And I also know now that I rapidly lose it when there is a relationship or a close person in my life. “But you said you love me!” a friend protested. And I do. But it is a measured, contained love where I keep myself from falling into too much closeness, too much boundary-blurring, too much fear. When fear appears, I move away gently, slightly and deal with it so she never knows. I wonder if that is a lesson on how one must love — sensibly.

On the other hand, the grand drama of falling in love still intrigues me. It’s fairytalish and unreal but love is the only magic I have ever experienced and what is magic but an unrealistic fairytale? Such a harsh price to pay each time and I don’t know if it’s time I learn to be sensible and not fritter away all my precious peace of mind on people and relationships.

In a conversation with Adi though, I realised something. My relationships, especially the last one have ended very badly. Like Eirean Bradley says in his remarkable poem, “Don’t be surprised if all they can remember is the screaming”. Truly, that is all I can remember on most days when I think of that relationship and thus, about any major relationship for me.

But a part of me also knows that there was much love, friendship, respect, fun and joy to start with. It was as magical as anything else could ever have been. It had to be. What else could prompt the OCD-control-freak-super-planner me to jump into a relationship with a younger man within two weeks and slide into an engagement in less than a year? It was a force, much bigger than me. And it was good, to begin with.

I guess when it’s over I only remember the confusion, the betrayal, the shame and the anguish. These are things that stay alive in memory. But things like affection, fun and lust don’t. They exist when they do and then they evaporate leaving no marks. So it’s hard to remember that they ever existed and in such a measure as to balance out the things that have left skid marks on your soul.


The weekend draws nearer and my dread mounts. I have no plans for Friday night. None for all of Saturday. Nobody and nothing to distract me from the godawful emptiness. And Sunday morning looms the way Beast must have loomed to Beauty before she encountered his gentle side. The Alphabet Sambar meet will demand that I produce another feat of words. How can I not?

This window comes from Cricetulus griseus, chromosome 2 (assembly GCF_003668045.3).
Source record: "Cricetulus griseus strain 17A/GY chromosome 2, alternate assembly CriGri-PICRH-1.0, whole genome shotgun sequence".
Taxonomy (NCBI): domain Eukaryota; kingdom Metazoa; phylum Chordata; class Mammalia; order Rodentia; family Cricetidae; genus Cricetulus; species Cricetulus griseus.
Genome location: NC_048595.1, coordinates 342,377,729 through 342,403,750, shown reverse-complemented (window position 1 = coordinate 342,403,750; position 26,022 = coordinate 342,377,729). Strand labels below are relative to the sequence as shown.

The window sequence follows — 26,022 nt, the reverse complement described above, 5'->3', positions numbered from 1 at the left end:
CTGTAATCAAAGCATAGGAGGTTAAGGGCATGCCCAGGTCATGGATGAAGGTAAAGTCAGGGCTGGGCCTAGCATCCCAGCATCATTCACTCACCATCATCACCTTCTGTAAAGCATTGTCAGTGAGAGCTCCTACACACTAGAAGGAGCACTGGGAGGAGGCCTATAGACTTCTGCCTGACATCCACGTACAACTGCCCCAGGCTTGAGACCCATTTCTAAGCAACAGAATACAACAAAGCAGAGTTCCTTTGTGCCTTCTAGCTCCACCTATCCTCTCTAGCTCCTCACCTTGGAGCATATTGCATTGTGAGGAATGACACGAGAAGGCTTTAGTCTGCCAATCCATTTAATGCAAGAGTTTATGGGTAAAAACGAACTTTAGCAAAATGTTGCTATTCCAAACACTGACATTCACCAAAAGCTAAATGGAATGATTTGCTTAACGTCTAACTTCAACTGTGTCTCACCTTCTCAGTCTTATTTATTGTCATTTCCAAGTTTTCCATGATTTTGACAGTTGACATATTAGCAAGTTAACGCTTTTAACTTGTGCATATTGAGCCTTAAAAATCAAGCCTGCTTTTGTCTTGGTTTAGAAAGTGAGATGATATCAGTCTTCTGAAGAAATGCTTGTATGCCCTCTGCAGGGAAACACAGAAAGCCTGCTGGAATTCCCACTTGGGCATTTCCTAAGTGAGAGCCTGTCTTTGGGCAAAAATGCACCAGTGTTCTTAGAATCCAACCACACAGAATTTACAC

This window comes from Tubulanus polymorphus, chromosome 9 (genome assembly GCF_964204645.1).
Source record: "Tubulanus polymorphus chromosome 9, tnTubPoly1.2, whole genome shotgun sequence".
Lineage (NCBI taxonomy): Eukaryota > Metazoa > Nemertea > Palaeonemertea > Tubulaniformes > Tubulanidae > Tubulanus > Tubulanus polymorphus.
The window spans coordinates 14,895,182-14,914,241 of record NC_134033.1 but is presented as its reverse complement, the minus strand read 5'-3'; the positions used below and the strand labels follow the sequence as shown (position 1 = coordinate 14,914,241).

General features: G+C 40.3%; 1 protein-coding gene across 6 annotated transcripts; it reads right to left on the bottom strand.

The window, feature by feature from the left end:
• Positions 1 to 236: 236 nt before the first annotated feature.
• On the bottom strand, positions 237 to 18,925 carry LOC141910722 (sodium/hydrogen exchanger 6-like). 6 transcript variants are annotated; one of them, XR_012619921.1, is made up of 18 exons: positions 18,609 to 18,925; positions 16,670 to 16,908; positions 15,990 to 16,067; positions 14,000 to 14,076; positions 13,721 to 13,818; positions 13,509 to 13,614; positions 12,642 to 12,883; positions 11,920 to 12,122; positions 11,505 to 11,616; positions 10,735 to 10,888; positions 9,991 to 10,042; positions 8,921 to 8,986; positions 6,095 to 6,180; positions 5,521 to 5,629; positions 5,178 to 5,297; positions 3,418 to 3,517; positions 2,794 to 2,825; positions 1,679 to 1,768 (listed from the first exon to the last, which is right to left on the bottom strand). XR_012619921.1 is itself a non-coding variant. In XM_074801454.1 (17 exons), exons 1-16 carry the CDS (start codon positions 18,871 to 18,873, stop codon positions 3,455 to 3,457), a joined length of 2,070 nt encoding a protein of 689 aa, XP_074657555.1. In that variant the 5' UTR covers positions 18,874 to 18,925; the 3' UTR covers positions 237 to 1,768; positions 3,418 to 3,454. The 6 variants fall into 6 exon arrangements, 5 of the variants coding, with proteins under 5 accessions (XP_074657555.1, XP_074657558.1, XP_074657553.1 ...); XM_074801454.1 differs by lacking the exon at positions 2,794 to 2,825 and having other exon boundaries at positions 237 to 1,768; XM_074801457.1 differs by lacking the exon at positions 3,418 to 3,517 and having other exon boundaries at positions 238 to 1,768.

I feel like I’m saying that I’ve lost interest in my lover or husband of 15 years. But I have. I write on auto-pilot often now. It doesn’t bring me the same searing thrills, the same gut-spilling catharsis that it used to. I don’t feel the flush of love anymore. And that is very essential to my feeling inspired, feeling good.

I know what it feels like to be trapped in a loveless marriage. We are not uncivil to each other. But we tolerate each other with the painful sacrifices made by dutiful people who understand that it’s not the other person’s fault, that the fairytales never promised to last a lifetime, that there’s no insurance for love running out, that sometimes you don’t fall out of love but it just evaporates or fades away like paint after seasons of sun and rain.

It spills over into everything else. Friends who enjoy my writing remind me by their presence, that I’m living a lie. That this glorious fairytale they want to believe in, of a passionate writer in love with her writing, is no truer than the bored, harried housewife. There’s no more romance in this than in threadbare bathrobes, faded bedsheets and peeling paint on the kitchen walls.

My much worn, so familiar lover, writing, we must go through these motions until one of us figures out a way to hurt the other enough to see some life. This has been bloodless for too long.

I Wear: It Started With Green Nails

I didn’t post an I Wear post all April and that’s not because I hadn’t been dressing it up (c’mon really? I am vain enough to match my homewear pajamas to my scrunchie). So here goes one from a few months ago.

A hot day travelling to office and back and I had this delightful silver jewellery set I wanted to wear. But it really, really began with the green nail paint I had picked up in a fit of enthusiasm for Gay Pride, but not really worn. I know it’s green but it didn’t look anything like the Hulk or Swamp Thing or any of those images that make people think this isn’t a colour to use in make-up. And it was a perfect match with my earrings. Since the jewellery also had blue, I took out my FabIndia Indigo collection top that I’d bought earlier. This was just a bit before I got my tattoo so you see a clean wrist. But there are the paper planes in print on my top. :-)